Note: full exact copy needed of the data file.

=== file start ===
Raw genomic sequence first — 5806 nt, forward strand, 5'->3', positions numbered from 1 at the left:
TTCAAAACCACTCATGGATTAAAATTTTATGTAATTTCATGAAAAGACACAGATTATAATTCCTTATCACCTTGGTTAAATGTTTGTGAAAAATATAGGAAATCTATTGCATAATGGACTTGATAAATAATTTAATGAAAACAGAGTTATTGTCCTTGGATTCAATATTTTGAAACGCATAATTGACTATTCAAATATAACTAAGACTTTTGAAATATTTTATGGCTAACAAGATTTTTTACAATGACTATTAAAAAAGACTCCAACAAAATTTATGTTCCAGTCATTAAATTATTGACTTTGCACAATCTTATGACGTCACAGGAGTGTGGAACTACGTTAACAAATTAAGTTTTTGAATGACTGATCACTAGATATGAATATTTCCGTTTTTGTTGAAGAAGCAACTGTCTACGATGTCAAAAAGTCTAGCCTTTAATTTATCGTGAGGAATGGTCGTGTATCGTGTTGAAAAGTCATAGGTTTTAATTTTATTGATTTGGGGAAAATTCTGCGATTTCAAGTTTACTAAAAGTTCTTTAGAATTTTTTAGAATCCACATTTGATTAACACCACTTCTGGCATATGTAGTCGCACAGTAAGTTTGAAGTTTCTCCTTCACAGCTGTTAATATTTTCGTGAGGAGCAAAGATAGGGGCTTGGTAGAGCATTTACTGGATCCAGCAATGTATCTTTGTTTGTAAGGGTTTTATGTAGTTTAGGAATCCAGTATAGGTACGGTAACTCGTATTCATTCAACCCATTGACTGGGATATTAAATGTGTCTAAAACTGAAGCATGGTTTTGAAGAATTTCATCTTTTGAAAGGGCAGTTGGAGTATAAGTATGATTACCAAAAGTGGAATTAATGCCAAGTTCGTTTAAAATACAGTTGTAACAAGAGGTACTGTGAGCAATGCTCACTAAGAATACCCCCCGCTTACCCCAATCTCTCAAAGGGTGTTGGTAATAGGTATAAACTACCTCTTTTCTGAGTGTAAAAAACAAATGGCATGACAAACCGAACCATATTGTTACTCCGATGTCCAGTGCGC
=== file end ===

Raw genomic sequence first — 5806 nt, forward strand, 5'->3', positions numbered from 1 at the left:
TTCAAAACCACTCATGGATTAAAATTTTATGTAATTTCATGAAAAGACACAGATTATAATTCCTTATCACCTTGGTTAAATGTTTGTGAAAAATATAGGAAATCTATTGCATAATGGACTTGATAAATAATTTAATGAAAACAGAGTTATTGTCCTTGGATTCAATATTTTGAAACGCATAATTGACTATTCAAATATAACTAAGACTTTTGAAATATTTTATGGCTAACAAGATTTTTTACAATGACTATTAAAAAAGACTCCAACAAAATTTATGTTCCAGTCATTAAATTATTGACTTTGCACAATCTTATGACGTCACAGGAGTGTGGAACTACGTTAACAAATTAAGTTTTTGAATGACTGATCACTAGATATGAATATTTCCGTTTTTGTTGAAGAAGCAACTGTCTACGATGTCAAAAAGTCTAGCCTTTAATTTATCGTGAGGAATGGTCGTGTATCGTGTTGAAAAGTCATAGGTTTTAATTTTATTGATTTGGGGAAAATTCTGCGATTTCAAGTTTACTAAAAGTTCTTTAGAATTTTTTAGAATCCACATTTGATTAACACCACTTCTGGCATATGTAGTCGCACAGTAAGTTTGAAGTTTCTCCTTCACAGCTGTTAATATTTTCGTGAGGAGCAAAGATAGGGGCTTGGTAGAGCATTTACTGGATCCAGCAATGTATCTTTGTTTGTAAGGGTTTTATGTAGTTTAGGAATCCAGTATAGGTACGGTAACTCGTATTCATTCAACCCATTGACTGGGATATTAAATGTGTCTAAAACTGAAGCATGGTTTTGAAGAATTTCATCTTTTGAAAGGGCAGTTGGAGTATAAGTATGATTACCAAAAGTGGAATTAATGCCAAGTTCGTTTAAAATACAGTTGTAACAAGAGGTACTGTGAGCAATGCTCACTAAGAATACCCCCCGCTTACCCCAATCTCTCAAAGGGTGTTGGTAATAGGTATAAACTACCTCTTTTCTGAGTGTAAAAAACAAATGGCATGACAAACCGAACCATATTGTTACTCCGATGTCCAGTGCGC